Day 6 - Flying with Bravo Company
FOB Shank -- Many of today's Nevada Guard aviators represent a new generation of pilots and flight crew. Many are Nevada high school graduates having received their diplomas sometime within the last 15 years.
Of course, the veteran pilots have been in control of the huge Chinooks, CH47Ds, for years. Several pilots have deployed to either Afghanistan or Iraq before this deployment, which began during the spring.
One veteran pilot is Dan Walters, for example, a longtime resident of Genoa. He flew in Afghanistan in 2005-2006. One of the "new kids" on the block graduated from Fernley High School in the 1990s, but already Casey Akins has flown missions in both Iraq and Afghanistan.Akins and Vania Apodaca are two female pilots who have gained the respect of their fellow aviators. Both enjoy being behind the controls of the Chinooks, and each has her reasons for wanting to fly.
Apodaca and unit commander Capt. Mike Bordallo glided the Chinook from point to point with the ease of veteran pilots who have flown hundreds of hours over here.
In addition to the Nevada pilots, the 189th also has a company from Montana here at Shank, and their expertise and friendship with their Nevada brothers and sisters are very apparent to the neutral observer. The Guard is also a small world. A gunner on yesterday's flight lives in Helena, but he knows a handful of educators who relocated to my hometown of Fallon to teach school.
During its stay here at Forward Operation Base Shank, Bravo Company of the 189th GSB Aviation has been flying mission in support of war-time requirements handed down by a higher headquarters. Most missions are general support, meaning the crews deliver passengers or supplies or sling-life heavy equipment. Sometimes, a mission requires the crews to ferry soldiers to a classified location. Operations occur around the clock, and many missions take place during the evening, some as late as 1 or 2 a.m. Several pilots told me they enjoy flying under the clear Afghanistan night with the million of starts sparkling over this forbidden land.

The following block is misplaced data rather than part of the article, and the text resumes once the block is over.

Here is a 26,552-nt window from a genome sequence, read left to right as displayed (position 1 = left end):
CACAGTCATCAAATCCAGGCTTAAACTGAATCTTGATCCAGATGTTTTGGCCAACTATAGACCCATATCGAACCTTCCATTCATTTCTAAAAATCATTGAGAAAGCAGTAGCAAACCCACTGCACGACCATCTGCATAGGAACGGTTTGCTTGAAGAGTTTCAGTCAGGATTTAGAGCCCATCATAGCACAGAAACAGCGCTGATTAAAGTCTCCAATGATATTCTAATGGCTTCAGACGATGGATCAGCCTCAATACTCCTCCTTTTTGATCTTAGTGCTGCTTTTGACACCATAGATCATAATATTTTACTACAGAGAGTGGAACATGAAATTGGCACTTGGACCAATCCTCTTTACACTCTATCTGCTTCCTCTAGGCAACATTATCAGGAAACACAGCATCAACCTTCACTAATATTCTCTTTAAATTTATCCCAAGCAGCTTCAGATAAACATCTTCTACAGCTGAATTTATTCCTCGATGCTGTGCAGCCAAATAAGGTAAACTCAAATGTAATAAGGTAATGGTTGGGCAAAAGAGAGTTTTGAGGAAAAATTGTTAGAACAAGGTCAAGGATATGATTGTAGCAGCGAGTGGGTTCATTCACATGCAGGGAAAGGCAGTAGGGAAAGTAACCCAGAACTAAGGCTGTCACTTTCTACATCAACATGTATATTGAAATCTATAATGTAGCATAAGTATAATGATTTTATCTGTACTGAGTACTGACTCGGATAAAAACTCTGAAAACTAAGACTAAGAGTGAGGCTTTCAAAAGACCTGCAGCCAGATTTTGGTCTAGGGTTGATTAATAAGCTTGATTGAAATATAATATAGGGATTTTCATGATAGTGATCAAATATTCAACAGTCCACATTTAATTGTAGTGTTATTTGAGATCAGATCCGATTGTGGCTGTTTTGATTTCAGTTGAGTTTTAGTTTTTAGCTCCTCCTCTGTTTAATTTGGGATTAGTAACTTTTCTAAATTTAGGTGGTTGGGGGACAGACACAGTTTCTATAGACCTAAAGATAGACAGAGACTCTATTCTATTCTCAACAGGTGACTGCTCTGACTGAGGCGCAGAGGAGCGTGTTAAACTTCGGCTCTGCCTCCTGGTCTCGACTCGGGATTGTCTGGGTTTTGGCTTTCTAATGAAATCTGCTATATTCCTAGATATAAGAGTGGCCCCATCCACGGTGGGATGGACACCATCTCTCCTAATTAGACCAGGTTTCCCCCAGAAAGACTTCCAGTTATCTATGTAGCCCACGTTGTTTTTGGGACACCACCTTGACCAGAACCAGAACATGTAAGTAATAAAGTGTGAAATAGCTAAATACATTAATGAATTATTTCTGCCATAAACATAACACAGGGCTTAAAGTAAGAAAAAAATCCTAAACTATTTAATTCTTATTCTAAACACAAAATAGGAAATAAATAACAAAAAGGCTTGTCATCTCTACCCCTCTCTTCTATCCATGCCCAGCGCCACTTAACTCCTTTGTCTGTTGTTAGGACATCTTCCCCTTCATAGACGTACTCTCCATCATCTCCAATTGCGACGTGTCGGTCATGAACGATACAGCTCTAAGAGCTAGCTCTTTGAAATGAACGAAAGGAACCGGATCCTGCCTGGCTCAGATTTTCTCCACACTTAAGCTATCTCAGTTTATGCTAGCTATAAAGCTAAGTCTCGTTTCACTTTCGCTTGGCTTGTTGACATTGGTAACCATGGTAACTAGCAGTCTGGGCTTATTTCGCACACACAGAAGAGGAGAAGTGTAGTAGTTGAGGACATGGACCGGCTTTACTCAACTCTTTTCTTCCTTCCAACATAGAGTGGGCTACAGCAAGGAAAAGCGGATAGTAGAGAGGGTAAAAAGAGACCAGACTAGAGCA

The mission on Thursday was one of general support, and I had my first flight over a part of Afghanistan. While the details of the mission's specific locations can't be discussed at this time, it required a sling load of a heavy item from one FOB to another, and the crew had to pick up passengers and take them to another FOB.
The sling road requires skill to maneuver the CH47 over a large object and then have soldiers below hook up the object. A flight crew member opens a hatch to ensure the sling load has been attached properly and during the transit, he monitors the hook-up and load.
For those who have lived in Nevada a considerable amount of time, they are in awe of the scenery that reminds them of the Silver State. Majestic mountain peaks, sparse outcrops of green valleys, high desert ruggedness all define Afghanistan. The haze that hugged the landscape, though, was the only blight to a good day of flying. While the beauty of the terrain below the chopper was spectacular, the crew was still vigilant to any situation that could have arisen during our hours in the air.
This was my first flight aboard the CH47 since I retired from the service three years ago, and I am ready to hop on another flight. Time, though, may be against me. I am scheduled to depart Shank in a day or two and head toward Kabul to hook up with more Nevadans from the 593rd Transportation Company.
During my journey to the war zone last year to embed with a Nevada signal battalion and to visit the MPs, one cannot help develop a bond to the unit and its members. Such has been the case this year with the 189th. The guardsmen have welcomed me warmly and included me in their day to day activities here. That's when it becomes hard to leave and head elsewhere, knowing that faces now associated with names will be in my thoughts and prayers until they return home safely next year.
Out from Shank.
Steve Ranson is the editor of the LVN and a retired guardsmen. He is currently in Afghanistan visiting Nevada's soldiers.